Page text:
Michele Willens of The Atlantic explores whether in-class or take-home tests are more successful. Willens taps into recent research out of Virginia Tech and Harvard, exploring both sides of the debate. She takes into account several variables, such as subject matter, course format, and demographics. It also discusses post-exam retention, which is another point of contention in this exam debate. The outbound links to the research are great, too.
Ben Nelson at Law School Toolbox writes a pretty convincing argument against take-home exams. He details five ways how these types of exams are counterproductive, especially in terms of the time allotment. It's a great read for teachers on both sides of the debate, especially as time sensitivity is something to be considered with other classes and after school activities.
This thread on Academia Stack Exchange sheds light on many different ways to prevent cheating on take-home tests-- the largest point of contention in the debate. As you'll see, there is more than one way to prevent cheating besides barring collaborative work. Teachers also compare test administration standards imposed by their district, which is pretty interesting to see. All in all, it's a fairly supportive thread with a lot of good insight.
The school district of Middlebury, Vermont discusses cheating in take-home tests-- but you'll be surprised (as I was) that's not where the majority of cheating occurs. The summary paper puts together web submissions and notes from a student focus group, and discusses everything from Honor Code to the correlation between cheating and assignment size. It will make you reconsider your views on take-home exams, but also brainstorm new ways to combat cheating in other types of assignments and exams.
Are take-home exams just glorified homework by another name? Explore how to draw the line between the two with this blog. The writer, a math teacher, says that to give a successful take-home exam, it definitely has to be sizably more difficult than an in-class exam. Since the teacher touts some great benefits of take-home exams, such as creative problem solving, it's worth considering whether the exam might actually foster curiosity sometimes.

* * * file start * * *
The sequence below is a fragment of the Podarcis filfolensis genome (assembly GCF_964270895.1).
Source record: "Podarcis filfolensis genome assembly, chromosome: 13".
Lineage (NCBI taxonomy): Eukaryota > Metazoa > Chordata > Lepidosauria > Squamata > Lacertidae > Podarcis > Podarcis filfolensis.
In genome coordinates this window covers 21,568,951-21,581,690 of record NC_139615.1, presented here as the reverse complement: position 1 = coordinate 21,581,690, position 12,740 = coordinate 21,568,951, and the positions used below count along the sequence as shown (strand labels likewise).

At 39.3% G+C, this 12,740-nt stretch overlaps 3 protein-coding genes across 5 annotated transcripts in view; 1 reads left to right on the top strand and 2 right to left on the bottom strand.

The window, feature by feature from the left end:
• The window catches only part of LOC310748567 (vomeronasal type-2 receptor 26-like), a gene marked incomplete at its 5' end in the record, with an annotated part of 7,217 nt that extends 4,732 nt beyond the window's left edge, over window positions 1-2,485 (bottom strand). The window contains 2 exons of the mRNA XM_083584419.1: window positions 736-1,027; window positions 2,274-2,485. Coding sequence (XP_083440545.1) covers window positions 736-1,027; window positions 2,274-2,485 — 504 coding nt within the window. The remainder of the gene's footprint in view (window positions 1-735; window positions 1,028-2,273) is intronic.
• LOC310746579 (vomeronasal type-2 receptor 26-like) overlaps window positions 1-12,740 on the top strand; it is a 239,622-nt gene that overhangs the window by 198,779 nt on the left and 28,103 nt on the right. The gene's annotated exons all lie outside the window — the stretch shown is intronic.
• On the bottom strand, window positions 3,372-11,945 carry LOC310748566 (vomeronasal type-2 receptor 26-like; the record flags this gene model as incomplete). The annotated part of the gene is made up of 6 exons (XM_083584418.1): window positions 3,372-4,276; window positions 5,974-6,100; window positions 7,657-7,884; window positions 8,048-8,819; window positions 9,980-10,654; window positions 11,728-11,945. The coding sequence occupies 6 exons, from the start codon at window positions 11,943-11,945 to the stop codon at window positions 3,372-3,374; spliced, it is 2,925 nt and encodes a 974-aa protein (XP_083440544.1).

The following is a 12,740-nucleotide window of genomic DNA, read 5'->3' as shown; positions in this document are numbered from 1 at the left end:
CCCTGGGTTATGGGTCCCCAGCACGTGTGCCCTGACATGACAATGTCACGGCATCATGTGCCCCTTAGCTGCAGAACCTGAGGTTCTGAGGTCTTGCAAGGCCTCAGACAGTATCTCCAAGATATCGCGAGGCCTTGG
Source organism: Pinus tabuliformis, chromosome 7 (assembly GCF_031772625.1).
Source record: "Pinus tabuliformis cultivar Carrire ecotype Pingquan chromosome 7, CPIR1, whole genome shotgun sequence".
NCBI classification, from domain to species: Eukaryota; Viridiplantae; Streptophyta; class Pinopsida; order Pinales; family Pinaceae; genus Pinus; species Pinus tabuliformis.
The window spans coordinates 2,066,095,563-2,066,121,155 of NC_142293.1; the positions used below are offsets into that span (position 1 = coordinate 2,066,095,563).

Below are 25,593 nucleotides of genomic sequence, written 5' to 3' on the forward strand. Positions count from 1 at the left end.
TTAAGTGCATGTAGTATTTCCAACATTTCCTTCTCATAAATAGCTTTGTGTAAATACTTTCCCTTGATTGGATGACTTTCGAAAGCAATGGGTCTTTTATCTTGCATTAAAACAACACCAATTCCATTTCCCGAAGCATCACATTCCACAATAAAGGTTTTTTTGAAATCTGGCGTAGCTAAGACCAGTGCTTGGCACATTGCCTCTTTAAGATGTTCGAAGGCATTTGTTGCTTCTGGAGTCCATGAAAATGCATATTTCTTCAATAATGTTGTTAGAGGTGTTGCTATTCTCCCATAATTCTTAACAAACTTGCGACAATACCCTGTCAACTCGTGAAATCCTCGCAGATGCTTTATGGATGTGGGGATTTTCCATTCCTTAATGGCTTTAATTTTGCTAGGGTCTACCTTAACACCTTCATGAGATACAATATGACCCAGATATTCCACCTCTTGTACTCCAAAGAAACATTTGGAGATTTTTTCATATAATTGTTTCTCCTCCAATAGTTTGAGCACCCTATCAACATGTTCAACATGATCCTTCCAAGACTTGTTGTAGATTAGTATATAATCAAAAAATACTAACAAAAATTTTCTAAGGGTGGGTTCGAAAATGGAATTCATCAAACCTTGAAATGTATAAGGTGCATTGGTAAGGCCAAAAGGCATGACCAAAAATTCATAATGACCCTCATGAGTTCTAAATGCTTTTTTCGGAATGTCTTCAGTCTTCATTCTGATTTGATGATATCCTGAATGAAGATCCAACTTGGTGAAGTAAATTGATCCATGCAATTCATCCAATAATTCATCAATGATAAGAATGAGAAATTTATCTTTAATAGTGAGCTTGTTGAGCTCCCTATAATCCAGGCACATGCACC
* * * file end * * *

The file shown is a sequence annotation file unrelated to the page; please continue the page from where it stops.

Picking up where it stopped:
Harvard University was shaken by a massive cheating scandal (over 100 students) involving a take-home exam in 2012. CNN shares excerpts from the test instructions, which explicitly state students were not allowed to discuss the exam. The scandal is an extreme example of take-home tests gone wrong, and it's an important teachable moment for teachers. Harvard students and the administration comment on the segment, all of whom offer different perspectives on the allegations.
In a study by W.J. Haynie, III for the Journal of Technology Implication, the effects of take-home tests on retention learning in explored in technology education. The study explores whether self-paced study and subsequent take-home testing have any correlation. It's a short, direct read that concludes with really great recommendation on writing successful take-home tests, with advice that is adaptable to any class or discipline.
How do students feel about take-home exams? In this MetaFilter discussion, students (and some educators) decide whether the take-home exam is actually a useful tool or a useless time-waster. Since the majority of the responses are from students (warning, some are very candid!), it's interesting for teachers to see how students view these types of exams. Points of time efficiency, creative problem solving, and measuring retention are all addressed.
The Learning Better at Laurier Brantford blog shares these tips for students taking their very first-time take-home exam. This list is great to share with a middle school class, which is around the time when take-home exams start poppng up. If all students are on the same page when they bring their exams home, you might find they are more successful. In fact, some students even prefer take-home exams!
Maryellen Weimer, Ph.D. writes this article for Faculty Focus in which she challenges academia's traditional perspective on exams. Dr. Weimar states educators are stuck in something of a rut, using the same basic testing formats, rubrics, and scenarios. While Dr. Weimar doesn't specifically address take-home exams, it's easy to realize that teachers and administrators might need to reassess the way they test their students.